The long-term objective of the application is to elucidate the catalytic mechanism of GxGD membrane protease, which differs in structure and mechanism from the soluble aspartyl proteases. Presenilin and type 4 prepilin peptidase (TFPP) are both members of the GxGD protease family: mutations in presenilin can cause familial Alzheimer's disease, whereas TFPPs are involved in bacterial pathogenesis. FlaK is an archaeal homolog of TFPP, and its crystal structure, solved in the preliminary study, is presently the only atomic resolution structure in the family. The crystal structure provides an overview of the membrane protein's fold, and suggests that the protease must undergo conformational changes upon substrate binding to move the uncoupled aspartyl residues together for catalysis.
Three specific aims are proposed in the application.
In specific aim 1, mutations that allosterically stimulate FlaK's enzymatic activity will be generated and studied by x-ray crystallography to help explain the nature of the conformational change.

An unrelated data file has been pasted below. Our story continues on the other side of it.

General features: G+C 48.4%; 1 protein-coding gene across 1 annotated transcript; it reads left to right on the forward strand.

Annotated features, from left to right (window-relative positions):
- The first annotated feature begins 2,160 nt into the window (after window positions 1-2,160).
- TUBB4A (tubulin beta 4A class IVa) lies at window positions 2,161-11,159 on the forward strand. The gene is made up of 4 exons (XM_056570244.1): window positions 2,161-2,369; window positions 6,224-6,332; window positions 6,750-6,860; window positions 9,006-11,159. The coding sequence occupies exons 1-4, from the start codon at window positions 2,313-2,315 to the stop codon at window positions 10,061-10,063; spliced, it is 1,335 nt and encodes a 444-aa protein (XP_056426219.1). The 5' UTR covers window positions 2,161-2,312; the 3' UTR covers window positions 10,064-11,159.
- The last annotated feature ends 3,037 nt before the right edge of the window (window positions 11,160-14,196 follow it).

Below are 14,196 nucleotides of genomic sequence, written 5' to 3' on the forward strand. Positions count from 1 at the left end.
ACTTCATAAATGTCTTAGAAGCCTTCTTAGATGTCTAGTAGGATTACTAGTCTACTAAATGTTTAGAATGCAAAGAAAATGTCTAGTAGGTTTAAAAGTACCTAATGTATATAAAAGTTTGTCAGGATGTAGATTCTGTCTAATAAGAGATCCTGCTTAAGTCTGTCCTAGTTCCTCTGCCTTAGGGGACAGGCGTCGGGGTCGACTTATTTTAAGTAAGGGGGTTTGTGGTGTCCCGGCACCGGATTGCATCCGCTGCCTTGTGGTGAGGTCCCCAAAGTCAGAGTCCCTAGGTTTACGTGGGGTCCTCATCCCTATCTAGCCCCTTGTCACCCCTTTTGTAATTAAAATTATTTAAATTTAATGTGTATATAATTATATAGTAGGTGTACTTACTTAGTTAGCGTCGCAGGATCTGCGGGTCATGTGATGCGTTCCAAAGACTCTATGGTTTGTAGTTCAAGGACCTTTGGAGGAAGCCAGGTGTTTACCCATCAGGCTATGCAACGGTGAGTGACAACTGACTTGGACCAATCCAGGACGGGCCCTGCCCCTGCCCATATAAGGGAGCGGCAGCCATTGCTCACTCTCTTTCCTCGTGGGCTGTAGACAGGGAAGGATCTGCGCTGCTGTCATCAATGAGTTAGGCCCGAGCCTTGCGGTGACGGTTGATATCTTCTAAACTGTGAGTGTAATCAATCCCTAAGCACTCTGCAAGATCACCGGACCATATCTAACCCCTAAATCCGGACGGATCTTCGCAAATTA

In specific aim 2, transition state analog inhibitors incorporating hydroxyethylene or (hydroxyethyl)urea isosteres will be synthesized to co- crystallize with FlaK. The substrate binding subsites and the allosteric model will be tested by mutagenesis.
In specific aim 3, substrate-protease fusion proteins will be generated to evaluate the role of substrate's TM domain, which is downstream of the cleavage site, in the binding to the protease. Full-length substrate with an intact TM domain is more efficiently cleaved by FlaK than short peptide. Crystallographic and mutagenesis experiments are planned to characterize the fusion proteins.
The GxGD membrane protease family contains many members that are important in medicine. The catalytic mechanism for the enzyme family is poorly understood. Building on the recent breakthrough in determining the first crystal structure in the family, experiments are proposed to study substrate binding and conformational change in a prokaryotic GxGD protease employing techniques of biochemistry, chemical biology and x-ray crystallography.